Not everyone can afford to buy the expensive "quality" mtn bikes anyways. Hubby and I looked at couple of bikes and we're talking about it as it's about $400 a piece, but I'm looking into it first before we do buy, we both sat on the bikes, rode around the store, and we both like it. It's Schwinn, 26" mtn, 21 spd, full suspension, etc. So we're debating on it right now, we're not rushing on making the quick discision.
    We decided to keep the huffy and use it as parts for our "cheap" bikes.
    Last time I fixed up bikes when I was 15, and now I'm 34 and now getting back into bikes again as it was part of my daily life activity while I was growing up. So of course gonna need refresher course to catch up to my old age lol.
    Thanks for the replies.

  7. #7
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    I don't mean to sound negative or discouraging at all, but I cringe when I see folks spend $70 for a tuneup on a $100 bike. It's just unfortunate. It's not any fault of the consumer, but more from the economic realities: that labor overseas is much cheaper, and when you try to repair them stateside, at a specialty bike mechanic, you end up paying quite a lot more.

    That's why I mentioned the co-op option. If you can find something like this locally, you'll be able to get some great deals from knowledgeable folks interested in repairing all bikes, not just high-end vanity bikes.

    And I was half-joking with the single speed comment. Should have used a "" or something. I think people overlook the low-maintenance aspects of single speeds for beginners, and most Huffy's have horizontal dropouts that are perfect for inexpensive conversions.

  8. #8
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    the schwin you are looking at isn't going to be much better imo ... i know in the 400 price range if you go to an actual bike shop if you are near one .. that price will get you into one of the two or three base models that they carry (depending on brand) ... and it would be a lot better then one from most any large chain store ... and will come with a warrenty on the parts...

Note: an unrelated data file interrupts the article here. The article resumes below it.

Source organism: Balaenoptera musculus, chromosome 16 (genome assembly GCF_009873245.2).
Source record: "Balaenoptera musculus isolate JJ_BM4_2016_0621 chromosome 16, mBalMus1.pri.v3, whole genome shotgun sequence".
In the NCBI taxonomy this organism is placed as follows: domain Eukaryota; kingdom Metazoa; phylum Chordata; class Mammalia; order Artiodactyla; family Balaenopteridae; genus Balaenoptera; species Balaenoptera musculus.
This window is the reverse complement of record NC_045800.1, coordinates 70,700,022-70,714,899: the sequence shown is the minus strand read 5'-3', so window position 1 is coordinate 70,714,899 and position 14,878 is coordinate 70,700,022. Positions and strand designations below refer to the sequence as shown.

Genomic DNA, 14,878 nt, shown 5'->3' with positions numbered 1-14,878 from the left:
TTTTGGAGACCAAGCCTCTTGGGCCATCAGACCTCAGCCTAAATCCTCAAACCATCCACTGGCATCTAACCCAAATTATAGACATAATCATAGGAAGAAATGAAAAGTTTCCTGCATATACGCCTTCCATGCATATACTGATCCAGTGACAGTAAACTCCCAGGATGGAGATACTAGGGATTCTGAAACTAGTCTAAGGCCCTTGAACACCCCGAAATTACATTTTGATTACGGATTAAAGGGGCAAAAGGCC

9. #9
    Ride like you stole it!
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    That's why we're debating on it, we haven't make the final discision on it yet as we want to look around some more before we make our final discision. As I found couple of bikes that I'm interested in that's in couple of bike shops in Tacoma.

  10. #10
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    I too am just getting back into it. Knowing very little I went to Target and got the best thing they had which was a FS Schwinn. Took it home, rode around the block and took that POS right back. Went to my LBS and got a Trek 820 and am much happier. Once I am back in shape and make my target weight I will reward myself with a better bike, but for now the 820 is doing me quite well for the road and very light trails that I'm doing.

  11. #11
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    hey rodeo gal ! yes your bike can be fixed. take it to the bike shop and get an estimate on repairs. then decide to fix, or not. also, another option would be to locate a similar bike used, that might have the parts you need. might be cheaper to buy another whole used bike for parts than have the bike shop do it. of course, then the repairs would have to be made. if you or the main squeeze aren't proficient at bike wrenching or got a buddy who is, then its back to the bike shop dilemma, or buy something different. best-o-luck

  12. #12
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    all huffys should be singlespeeds

    unless they're pink, in which case they should be fixed gears
    Two riders were approaching; and the wind began to howl.